As you make payments on time and begin to scale your product, CMs and suppliers will often extend large lines of credit to you. This makes it much easier to grow the manufacturing process but doesn’t help you much in the beginning (when you really need it).
Some startups spend huge amounts of time optimizing the cost of every single electronic component during the design phase. CMs have armies of people doing this and they’re much better at it than you are. Focus on the major parts that are difficult to change (typically the battery, microprocessor, and communications). There are often one or two other parts that are special for your product too. Don’t waste time finding the cheapest SMT resistors; your CM will do this better than you.
One of the largest fixed costs associated with manufacturing can be tooling. This unfortunately comes as a large upfront payment and represents one of the hardest/most expensive things to change once the design is released. This can vary by several orders of magnitude, but a simple injection mold tool (straight pull, single cavity, single shot, steel tool including texture/polish) averages around $6.5k in China. Keep in mind, most products that startups make can have between 5 and 50 different injection molded parts which can represent 1–50 tools.
In my experience, that exact same tool will cost a little more than twice as much in the US. It has also typically taken me longer in the US for the tools to be made (not entirely sure why that is though). Because the US and China use different mold base standards, it’s usually impossible to use tools in one country that were made in another, so don’t think you’ll just make product in the US first and then head to China when your volumes are higher.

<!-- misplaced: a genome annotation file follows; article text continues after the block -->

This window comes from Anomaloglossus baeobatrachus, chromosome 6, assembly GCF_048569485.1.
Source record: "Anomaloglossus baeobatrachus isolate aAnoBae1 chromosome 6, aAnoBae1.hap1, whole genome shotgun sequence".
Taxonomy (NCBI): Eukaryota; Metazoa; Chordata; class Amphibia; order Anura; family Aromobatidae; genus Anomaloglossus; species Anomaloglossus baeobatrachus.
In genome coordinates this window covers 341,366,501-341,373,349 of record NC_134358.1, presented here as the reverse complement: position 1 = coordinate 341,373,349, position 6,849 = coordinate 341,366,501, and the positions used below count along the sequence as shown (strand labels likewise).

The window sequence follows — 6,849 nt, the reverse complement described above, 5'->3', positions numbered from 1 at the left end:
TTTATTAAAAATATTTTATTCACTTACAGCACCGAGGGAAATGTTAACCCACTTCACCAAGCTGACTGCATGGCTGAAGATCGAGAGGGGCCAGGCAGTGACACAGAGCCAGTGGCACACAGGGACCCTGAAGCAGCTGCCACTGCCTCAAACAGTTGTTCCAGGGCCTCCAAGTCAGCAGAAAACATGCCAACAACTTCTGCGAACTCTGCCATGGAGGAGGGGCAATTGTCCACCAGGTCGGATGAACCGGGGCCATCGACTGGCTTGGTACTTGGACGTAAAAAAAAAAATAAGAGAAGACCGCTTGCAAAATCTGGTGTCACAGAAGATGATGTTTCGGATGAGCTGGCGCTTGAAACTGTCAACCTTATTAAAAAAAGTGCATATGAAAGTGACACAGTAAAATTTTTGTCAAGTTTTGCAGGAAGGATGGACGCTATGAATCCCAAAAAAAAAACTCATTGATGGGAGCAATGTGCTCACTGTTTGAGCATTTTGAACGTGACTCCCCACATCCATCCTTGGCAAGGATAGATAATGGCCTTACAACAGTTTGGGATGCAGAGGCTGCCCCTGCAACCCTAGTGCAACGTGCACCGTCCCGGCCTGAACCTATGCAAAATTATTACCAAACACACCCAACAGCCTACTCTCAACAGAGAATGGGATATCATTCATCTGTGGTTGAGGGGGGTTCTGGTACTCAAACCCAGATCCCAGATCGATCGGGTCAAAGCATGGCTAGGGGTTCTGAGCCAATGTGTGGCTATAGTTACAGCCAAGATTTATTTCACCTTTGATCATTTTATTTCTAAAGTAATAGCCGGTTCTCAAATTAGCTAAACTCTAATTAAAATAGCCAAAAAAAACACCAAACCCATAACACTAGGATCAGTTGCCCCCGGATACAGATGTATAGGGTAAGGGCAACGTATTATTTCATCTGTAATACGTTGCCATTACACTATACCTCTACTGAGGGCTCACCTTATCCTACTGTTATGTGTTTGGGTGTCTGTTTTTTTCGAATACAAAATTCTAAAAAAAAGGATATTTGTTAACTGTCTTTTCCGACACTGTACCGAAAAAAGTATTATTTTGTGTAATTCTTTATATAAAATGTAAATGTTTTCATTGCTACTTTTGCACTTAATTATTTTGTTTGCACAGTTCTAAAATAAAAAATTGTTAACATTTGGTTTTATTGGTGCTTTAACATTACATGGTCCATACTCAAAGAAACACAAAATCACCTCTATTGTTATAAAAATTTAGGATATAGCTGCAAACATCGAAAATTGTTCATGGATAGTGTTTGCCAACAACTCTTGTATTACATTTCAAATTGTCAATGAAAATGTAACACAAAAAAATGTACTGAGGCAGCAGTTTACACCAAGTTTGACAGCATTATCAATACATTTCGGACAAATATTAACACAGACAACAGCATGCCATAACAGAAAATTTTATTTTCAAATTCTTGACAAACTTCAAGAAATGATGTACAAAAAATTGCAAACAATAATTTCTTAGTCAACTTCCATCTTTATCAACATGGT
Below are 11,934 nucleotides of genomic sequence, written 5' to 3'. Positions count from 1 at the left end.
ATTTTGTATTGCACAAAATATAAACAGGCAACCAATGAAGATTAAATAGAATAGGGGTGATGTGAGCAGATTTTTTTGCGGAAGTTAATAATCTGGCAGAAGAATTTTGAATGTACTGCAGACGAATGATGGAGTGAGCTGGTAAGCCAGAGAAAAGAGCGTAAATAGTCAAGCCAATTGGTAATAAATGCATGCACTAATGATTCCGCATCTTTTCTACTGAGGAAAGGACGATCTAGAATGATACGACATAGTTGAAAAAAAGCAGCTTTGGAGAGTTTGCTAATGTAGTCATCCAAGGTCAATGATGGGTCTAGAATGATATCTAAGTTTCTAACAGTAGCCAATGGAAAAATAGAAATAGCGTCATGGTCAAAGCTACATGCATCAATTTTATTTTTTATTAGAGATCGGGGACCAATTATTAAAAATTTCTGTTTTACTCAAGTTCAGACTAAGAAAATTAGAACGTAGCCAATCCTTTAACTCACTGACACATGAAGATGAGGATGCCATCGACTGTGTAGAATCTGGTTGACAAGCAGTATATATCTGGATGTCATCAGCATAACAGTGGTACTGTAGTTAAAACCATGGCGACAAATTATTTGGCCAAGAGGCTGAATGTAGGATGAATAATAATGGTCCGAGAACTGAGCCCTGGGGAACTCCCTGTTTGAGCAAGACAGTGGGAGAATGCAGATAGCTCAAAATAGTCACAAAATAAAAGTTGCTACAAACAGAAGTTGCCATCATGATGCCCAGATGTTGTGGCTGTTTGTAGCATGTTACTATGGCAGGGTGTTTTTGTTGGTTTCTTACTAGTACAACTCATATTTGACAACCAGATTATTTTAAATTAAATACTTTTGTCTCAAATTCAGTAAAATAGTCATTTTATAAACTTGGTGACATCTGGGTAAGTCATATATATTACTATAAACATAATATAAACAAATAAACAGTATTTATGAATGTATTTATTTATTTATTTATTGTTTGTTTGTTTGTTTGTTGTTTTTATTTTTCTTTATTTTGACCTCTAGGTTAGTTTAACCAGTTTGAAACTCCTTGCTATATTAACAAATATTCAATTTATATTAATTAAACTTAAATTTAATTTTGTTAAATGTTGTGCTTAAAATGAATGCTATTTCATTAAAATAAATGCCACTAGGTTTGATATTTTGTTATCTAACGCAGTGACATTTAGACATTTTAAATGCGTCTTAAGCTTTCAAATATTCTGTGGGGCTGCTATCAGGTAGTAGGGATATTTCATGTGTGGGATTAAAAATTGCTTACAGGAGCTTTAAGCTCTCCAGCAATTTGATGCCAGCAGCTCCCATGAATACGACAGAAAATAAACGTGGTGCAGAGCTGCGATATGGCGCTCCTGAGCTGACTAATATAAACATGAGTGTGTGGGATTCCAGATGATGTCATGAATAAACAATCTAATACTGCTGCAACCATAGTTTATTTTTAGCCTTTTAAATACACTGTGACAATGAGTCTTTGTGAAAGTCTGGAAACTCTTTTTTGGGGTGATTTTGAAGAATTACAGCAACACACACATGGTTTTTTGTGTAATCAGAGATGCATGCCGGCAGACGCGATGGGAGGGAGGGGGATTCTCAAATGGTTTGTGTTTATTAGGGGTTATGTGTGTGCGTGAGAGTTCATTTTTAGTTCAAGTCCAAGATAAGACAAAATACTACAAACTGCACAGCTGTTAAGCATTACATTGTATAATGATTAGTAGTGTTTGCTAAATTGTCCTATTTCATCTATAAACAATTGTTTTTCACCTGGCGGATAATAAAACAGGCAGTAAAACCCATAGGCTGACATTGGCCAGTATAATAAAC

A mistake I’ve seen over and over again is a product designed around the wrong microcontroller (MCU). A good friend of mine told me about the first version of their product (that eventually became extremely popular) but was originally designed around an obscure Motorola MCU that had a 26 week lead time and was $18/unit at scale. For a consumer product, this is a huge problem. Unfortunately, the MCU was doing a ton of complex math that had been painstakingly optimized to be power efficient. When the CM demanded that the MCU be swapped out to meet schedule/cost, the firmware took 6 months to rewrite for the new processor architecture. A 10 minute conversation with someone that had built high volume consumer electronic products could have saved this company 6 months of time. Do yourself a favor and pick the right MCU from the beginning.
No one is perfect. Manufacturing is complex so things inevitably go wrong. A small portion of complete products are usually thrown away during manufacturing, especially in the beginning of the production cycle. Startups often see around 5% of the products ordered scrapped. This often goes down to around 0.5% after a few production/design cycles.
Nearly all products need at least one product certification test (FCC, UL, CE, etc). These tests can be quite complex and expensive depending on the product but it’s tough to do this for less than $15k. Hiring an expert to help with this or reading great resources like Andy’s eBook can save you tons of time and effort. CMs can often handle this for you as well.
Each product comes in a cardboard box (often called a gift box). Basic single color boxes like the one pictured will usually cost $0.25 to $0.50 per box.
Unfortunately, companies like Apple have set exceptionally high consumer standards for packaging. I’ve seen startups spend more money on their packaging than any other single component. To me, this is a crime (but it won’t stop most people from doing it). High-end packaging with double side, two wall, 6 color printing, UV/foil, molded inserts, etc can cost up to $15 per unit.
All of these gift boxes are then usually put into another larger box called a master carton. These boxes are usually double-walled cardboard that typically costs $1 to $5. Many startups don’t think about packaging until the last minute. More than 75% of the BOMs I’ve seen don’t have line items for gift boxes or master cartons.
For part 3 on Logistics and Marketing click here.
If you missed part 1 on Team and Prototyping check it out here
Ben Einstein was one of the founders of Bolt. You can find him on LinkedIn.
Bolt invests at the intersection of the digital and physical world.